When it comes to investments, most people focus on capital, returns, and risk.
Very few people pay cognizance to the influence of emotions and how it affects the performance of their portfolio. Yet, seasoned and legendary investors have often talked about the importance of controlling your emotions as a prerequisite to making profitable bets in the market.
One way we can control our emotions in the stock market is through the use of mental models.
Legendary investor Charlie Munger popularized the idea of using mental models to make one’s understanding and make good investment choices.
Mental models equip an investor to make educated guesses, simplifying the complex nature of investing. Applying mental models helps to rein in emotions and biases and approach an investment prospect logically based on one's unique attributes.
This article highlights how investors can use mental models to guide their thought processes when making investment choices.
A mental model can be described as the mechanism through which one filters his thoughts to arrive at a decision.
It is a lens through which one views the world and understands phenomena. Mental models are signposts that guide one during decision-making.
Mental models can help us make better investment decisions through rational thinking. It helps us avoid the knee jerk and emotional reactions while making decisions, by allowing us to focus on the facts and outcomes of our investment actions.
Let's have a look at some mental models which can help us make better investment decisions.
Second-level thinking is a mental model which tries to explain the ripple effects of our actions.
When people think of cause and effect, they tend to take a linear approach i.e. think of only the immediate effect. However, our actions have domino effects which are primary, secondary, and tertiary.
Actions have consequences, and these consequences beget further consequences and so on. The second-level thinking model implies that by thinking about these second-level effects, we can make better decisions.
In relation to finance and investment, second-order thinking can help us properly evaluate the impact of our investment decision. It allows us to put the long-term consequences of an investment in perspective, allowing us to make better decisions.
Rather than thinking of financial independence or wealth alone, we should also consider other second effects of investing such as how:
For example, while the market may be euphoric about tech stocks, thereby driving its prices up, a second-level thinker would ask what are the implications of increasing antitrust filings against tech giants?
How would China’s crackdown on tech companies set the pace for further global regulation?
First-principles thinking is a mental model that aims to get to the root cause of the problem.
It is hinged on the assumption that complex problems are not really challenging if we break them down to their most fundamental basis. Elon Musk is one of the proselytizers of this principle, though its origin is credited to Aristotle.
The first principle is an assumption that can't be decided any further. It advocates for peeling back the layers of an issue or problem to get to its core. Once this core has been found, it is easier to resolve the issue.
As regards investing, the first principle can also play a crucial part in helping us make sound decisions. Using these mental models, we can strip bare the complex financial data and research to get to the core.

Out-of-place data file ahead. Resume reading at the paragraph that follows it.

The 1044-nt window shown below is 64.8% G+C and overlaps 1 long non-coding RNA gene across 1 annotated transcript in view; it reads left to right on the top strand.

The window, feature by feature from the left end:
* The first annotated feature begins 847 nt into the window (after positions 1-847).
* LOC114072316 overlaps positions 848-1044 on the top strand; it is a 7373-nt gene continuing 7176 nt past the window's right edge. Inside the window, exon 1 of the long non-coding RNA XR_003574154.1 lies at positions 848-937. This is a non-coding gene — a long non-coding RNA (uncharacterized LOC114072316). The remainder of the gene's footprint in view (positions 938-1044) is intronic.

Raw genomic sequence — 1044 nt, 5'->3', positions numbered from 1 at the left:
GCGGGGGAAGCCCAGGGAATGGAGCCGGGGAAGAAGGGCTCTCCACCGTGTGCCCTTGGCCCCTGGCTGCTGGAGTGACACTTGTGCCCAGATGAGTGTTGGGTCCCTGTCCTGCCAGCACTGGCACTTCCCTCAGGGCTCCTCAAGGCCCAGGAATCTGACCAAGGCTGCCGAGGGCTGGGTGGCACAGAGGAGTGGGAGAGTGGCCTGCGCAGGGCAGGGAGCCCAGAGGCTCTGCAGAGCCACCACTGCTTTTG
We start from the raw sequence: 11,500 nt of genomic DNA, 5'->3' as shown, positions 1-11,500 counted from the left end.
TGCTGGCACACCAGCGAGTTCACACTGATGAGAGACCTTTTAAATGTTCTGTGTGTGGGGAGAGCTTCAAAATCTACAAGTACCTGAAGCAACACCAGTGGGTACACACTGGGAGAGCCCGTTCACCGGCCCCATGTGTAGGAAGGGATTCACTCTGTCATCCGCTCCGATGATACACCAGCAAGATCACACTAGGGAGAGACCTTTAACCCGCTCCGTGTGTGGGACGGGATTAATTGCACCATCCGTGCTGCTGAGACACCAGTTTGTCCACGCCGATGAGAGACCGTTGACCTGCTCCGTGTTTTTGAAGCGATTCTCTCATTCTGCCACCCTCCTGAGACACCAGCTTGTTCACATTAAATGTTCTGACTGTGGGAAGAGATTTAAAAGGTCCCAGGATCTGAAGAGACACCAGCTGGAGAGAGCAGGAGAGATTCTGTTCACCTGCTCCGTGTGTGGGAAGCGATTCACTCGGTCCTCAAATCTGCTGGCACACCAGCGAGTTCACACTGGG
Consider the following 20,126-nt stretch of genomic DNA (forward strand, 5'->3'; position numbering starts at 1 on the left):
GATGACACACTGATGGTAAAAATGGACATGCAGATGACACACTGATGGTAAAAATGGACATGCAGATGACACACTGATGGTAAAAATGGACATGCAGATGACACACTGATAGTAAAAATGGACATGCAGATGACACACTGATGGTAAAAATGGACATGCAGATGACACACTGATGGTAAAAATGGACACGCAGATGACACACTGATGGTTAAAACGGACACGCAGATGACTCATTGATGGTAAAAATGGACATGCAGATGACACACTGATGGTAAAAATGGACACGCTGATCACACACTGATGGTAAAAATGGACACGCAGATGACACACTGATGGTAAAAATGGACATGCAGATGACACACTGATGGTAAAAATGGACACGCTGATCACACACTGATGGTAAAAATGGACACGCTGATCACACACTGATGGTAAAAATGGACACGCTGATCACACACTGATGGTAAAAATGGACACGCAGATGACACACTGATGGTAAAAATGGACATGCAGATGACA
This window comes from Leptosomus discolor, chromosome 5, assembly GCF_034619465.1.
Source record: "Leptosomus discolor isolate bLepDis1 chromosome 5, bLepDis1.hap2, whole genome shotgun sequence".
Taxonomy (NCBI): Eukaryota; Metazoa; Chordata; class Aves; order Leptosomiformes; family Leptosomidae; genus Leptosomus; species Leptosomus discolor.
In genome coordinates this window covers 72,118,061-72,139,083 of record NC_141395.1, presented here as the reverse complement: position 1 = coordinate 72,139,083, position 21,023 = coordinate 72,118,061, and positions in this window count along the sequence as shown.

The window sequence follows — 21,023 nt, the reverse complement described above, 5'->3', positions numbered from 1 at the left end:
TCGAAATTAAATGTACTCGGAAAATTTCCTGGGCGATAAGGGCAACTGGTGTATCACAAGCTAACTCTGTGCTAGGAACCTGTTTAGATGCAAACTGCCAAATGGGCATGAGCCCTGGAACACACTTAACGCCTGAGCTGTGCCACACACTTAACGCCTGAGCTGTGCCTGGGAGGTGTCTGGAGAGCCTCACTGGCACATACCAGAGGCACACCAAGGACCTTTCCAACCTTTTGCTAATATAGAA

For example, if you want to invest in a stock, the first principle suggests asking questions like:
By asking questions based on first principles, we would reach assumptions about the business which can’t be deduced any further. This would allow us to know if the stock is worth investing in or not.
This model is named after Vilfredo Pareto, an Italian engineer, and sociologist who sought to explain the unequal relationship between input and outputs.
Pareto states that 80% of the effects come from 20% of our actions. He underscored this principle by observing unequal land ownership and wealth distribution in Italy and other countries.
Pareto noticed that about 80% of the land in Italy was owned by 20% of the population. He discovered a similar pattern after studying other countries in Europe.
The Pareto Principle helps us understand the fact that things are not always evenly distributed. In relation to our investment, we can observe that there is an imbalance of return on assets in our portfolio.
While this may not be distributed in the form of the 80-20 ratio, we all notice that our assets do not have the same returns even if we allocate the same capital to them.
Using Pareto's principle, we can sift the assets that make the most returns and double down on them.
Another way to view this is by looking for those assets or investments which generate the most returns with little capital, energy or time invested. When we discover them, we should double down on them to increase our returns.
We can also use this principle to shed the extra weight in our portfolio, i.e. those assets that underperform and drag the overall performance of the investment down.
For example, if you notice that tech stocks account for most of the returns on our portfolio, using Pareto's principle, we can increase our investment in tech stocks, and reduce our position in the underperformers to optimize our gains.
Though mental models emanate from different fields such as engineering and psychology, they are easily applicable in different aspects of our life, including investment. By using mental models, we can improve our decision-making process which would translate to more profitable investments.